Monday, October 27, 2014

Boardwalk Empire and the Dawning End of an Era

I've always liked Boardwalk more than most. Its sense of lived in-culture and long-form structural storytelling are without peer. And this season was a great reminder of that, whether it was Alfonse Capone speaking to his son, Bugsy Siegel touching the mezuzzah, or Joe Kennedy telling County Kerry jokes to Margaret.

It never picked the most obvious of stories to tell, taking several bold risks over the years. But it also never managed to tell completely unexpected stories, the sort of raw brilliance (or insanity) that Mad Men and The Sopranos so keenly traffic in.

And so, Boardwalk Empire's finale largely acts as a fastidious wrapping up of loose ends. Very similar in tone to Breaking Bad's final stretch, perhaps a little more satisfying in parts.

But it also felt like a safe ending, in full keeping with its forebears. In all of our male anti-hero dramas, the final season builds a moral ledger of our protagonist's crimes. They're either too unaware or uninterested to really examine themselves, and ultimately pay a steep price. Roll the immaculately made credits.

It makes me feel ever more hopeful and glad for Matthew Weiner's Mad Men to exist. Don Draper, the last buffalo of a dying breed, already hit his moral crisis a year ago. And the last seven episodes not only had him confront his failures, grappling and wrestling with his past choices. Don emerged a changed man, utterly unrecognizable from the suave dashing enigma from the pilot. Here was a Don Draper stripped of mystery, but finally able to connect to some semblance of humanity. He didn't just go on an apology tour. He listened and advised and consoled and PARENTED his own daughter for the first time. He sacrificed the entirety of his career to his protege, and relied on others for some measure of personal success.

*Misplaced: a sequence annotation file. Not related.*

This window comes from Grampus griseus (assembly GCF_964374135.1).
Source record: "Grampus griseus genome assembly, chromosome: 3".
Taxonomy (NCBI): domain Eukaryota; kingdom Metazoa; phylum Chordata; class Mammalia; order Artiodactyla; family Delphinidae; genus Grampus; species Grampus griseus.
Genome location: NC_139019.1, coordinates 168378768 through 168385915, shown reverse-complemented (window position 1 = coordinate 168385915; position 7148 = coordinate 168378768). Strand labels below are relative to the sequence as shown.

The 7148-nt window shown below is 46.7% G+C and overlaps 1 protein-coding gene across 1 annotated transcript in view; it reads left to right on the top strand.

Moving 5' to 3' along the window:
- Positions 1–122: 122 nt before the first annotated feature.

I'm unsure what Weiner has in plan for Mad Men's final episodes, the curtain call to this whole era of television. And I look forward to the legions of untold stories suddenly being told for the first time in shows like The Americans, Masters of Sex, Orange Is The New Black, and Transparent. And eventually, those shows' once daring style will give way to formula that will, over time, atrophy.

But I also hope that other shows will come along and choose not to reinvent the wheel. Sometimes we just want to live in a different world, luxuriate in a well crafted story.

And so I'll wrap this up by posting my favorite scene from all of Boardwalk Empire. I once wrote that the show "often feels like the holder of a thousand brilliant spin-offs." None carried more weight or were told more elegantly than Richard Harrow's time in Atlantic City. A scarred veteran from World War 1, he stood at the center of several of the show's finest action set pieces. None of those matches the sheer wonder of watching him slowly come to life, episode by episode. The culmination is the clip below, as he enters a Veteran's dance with his future wife.